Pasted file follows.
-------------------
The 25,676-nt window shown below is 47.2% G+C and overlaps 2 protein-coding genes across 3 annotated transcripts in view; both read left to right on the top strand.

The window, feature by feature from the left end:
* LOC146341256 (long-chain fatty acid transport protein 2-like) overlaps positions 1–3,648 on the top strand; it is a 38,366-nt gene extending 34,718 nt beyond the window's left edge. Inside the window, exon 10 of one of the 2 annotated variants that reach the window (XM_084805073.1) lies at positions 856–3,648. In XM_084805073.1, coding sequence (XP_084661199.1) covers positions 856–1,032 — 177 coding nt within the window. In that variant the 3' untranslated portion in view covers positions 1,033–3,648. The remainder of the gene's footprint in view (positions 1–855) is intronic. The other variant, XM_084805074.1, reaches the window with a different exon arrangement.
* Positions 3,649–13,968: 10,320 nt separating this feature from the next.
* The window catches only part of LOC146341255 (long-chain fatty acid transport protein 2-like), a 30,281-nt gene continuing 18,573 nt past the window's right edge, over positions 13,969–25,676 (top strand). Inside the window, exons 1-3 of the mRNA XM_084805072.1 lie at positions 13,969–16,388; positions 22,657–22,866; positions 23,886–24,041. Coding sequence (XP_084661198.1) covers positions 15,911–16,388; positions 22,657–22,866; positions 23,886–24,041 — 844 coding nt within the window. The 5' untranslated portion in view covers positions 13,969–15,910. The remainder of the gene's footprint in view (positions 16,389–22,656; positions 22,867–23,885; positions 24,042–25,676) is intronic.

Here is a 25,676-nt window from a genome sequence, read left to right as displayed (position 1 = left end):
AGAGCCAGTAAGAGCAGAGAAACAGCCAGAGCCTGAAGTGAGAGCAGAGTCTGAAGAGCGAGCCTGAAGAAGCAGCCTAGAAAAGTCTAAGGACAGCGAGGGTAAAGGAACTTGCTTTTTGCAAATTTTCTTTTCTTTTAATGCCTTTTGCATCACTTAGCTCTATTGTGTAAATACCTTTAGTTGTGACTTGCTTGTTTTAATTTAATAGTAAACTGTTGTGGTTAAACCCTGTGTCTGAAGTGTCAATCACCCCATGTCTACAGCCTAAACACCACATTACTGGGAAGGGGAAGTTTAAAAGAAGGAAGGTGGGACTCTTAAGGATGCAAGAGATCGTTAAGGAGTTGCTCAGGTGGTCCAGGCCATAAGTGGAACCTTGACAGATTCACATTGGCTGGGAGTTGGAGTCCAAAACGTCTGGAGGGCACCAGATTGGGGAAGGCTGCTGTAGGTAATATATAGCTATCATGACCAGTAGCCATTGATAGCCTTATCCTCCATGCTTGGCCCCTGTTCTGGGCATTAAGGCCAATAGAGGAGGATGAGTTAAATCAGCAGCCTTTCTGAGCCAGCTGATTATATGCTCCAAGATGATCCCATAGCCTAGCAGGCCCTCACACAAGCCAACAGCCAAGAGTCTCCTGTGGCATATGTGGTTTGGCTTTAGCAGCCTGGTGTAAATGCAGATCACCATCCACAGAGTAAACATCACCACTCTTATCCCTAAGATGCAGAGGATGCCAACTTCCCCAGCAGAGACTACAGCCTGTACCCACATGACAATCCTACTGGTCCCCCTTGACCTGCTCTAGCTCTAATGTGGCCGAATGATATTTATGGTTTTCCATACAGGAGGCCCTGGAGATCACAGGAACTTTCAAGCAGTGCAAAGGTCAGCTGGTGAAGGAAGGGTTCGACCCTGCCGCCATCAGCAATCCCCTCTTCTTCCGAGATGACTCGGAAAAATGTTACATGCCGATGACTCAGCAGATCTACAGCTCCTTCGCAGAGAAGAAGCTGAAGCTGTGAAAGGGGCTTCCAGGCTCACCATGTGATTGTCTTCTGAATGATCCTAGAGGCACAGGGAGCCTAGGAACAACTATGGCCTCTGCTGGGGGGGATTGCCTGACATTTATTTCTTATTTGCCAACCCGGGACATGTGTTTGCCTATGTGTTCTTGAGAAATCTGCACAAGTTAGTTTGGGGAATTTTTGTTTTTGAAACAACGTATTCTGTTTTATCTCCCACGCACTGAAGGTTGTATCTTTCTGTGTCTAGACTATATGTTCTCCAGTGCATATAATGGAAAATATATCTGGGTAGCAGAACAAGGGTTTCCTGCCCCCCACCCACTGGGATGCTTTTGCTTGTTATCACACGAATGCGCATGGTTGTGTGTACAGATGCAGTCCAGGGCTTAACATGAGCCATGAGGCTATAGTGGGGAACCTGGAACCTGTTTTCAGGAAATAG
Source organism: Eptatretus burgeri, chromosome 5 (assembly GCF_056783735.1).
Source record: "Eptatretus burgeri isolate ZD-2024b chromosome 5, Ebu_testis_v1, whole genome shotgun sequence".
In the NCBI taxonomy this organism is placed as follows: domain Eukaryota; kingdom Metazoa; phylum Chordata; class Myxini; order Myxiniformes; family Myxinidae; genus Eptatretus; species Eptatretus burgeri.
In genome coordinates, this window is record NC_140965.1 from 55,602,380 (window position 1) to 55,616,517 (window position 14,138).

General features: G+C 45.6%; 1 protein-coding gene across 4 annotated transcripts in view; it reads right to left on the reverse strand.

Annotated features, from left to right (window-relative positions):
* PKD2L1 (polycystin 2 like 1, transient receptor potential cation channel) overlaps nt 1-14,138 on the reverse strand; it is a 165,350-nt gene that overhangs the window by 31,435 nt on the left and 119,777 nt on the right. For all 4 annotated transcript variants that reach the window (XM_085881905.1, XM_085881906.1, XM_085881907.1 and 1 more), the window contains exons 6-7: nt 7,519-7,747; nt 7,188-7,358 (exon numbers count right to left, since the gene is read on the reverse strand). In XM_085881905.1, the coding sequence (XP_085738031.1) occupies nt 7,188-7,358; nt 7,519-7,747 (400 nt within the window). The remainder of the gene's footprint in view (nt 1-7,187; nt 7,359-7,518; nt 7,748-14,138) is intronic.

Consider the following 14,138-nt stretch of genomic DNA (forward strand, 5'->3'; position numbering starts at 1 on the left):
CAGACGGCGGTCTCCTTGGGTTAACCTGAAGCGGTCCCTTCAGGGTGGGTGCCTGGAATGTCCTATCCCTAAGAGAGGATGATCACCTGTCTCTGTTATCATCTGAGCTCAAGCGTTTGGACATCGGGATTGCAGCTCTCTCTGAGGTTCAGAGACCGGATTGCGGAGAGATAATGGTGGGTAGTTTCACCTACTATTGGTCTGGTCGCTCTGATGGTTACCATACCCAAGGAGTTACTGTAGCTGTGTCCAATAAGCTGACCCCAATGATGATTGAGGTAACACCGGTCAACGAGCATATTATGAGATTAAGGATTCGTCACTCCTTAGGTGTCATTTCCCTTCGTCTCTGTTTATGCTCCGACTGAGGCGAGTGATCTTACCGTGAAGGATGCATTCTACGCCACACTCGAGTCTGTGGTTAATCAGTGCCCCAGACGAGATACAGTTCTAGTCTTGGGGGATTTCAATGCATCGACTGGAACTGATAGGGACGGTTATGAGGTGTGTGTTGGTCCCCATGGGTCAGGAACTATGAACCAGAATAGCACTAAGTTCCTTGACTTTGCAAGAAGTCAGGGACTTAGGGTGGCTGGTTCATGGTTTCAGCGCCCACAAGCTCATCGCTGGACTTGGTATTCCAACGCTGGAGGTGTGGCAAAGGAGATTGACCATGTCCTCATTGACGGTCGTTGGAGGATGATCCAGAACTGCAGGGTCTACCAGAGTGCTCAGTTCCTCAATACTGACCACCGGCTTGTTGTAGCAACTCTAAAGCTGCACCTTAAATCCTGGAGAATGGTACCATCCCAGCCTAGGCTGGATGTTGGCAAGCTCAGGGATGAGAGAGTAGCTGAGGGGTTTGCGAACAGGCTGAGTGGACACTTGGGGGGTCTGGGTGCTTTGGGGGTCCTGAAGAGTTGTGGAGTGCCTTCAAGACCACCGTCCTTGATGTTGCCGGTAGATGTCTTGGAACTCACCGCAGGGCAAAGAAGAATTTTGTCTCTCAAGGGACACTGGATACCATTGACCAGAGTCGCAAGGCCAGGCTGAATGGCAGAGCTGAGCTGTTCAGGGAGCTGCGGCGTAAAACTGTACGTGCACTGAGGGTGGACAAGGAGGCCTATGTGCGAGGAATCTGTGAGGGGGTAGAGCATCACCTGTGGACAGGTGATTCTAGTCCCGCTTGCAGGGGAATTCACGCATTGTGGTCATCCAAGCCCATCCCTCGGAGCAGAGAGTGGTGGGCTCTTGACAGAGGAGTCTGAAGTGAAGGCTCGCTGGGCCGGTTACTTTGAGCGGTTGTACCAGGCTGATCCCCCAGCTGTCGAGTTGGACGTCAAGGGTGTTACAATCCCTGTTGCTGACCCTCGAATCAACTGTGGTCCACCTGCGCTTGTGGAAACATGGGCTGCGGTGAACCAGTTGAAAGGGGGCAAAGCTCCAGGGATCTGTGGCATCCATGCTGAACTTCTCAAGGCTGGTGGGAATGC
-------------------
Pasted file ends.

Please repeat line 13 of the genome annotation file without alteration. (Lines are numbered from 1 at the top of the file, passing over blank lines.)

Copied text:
Annotated features, from left to right (window-relative positions):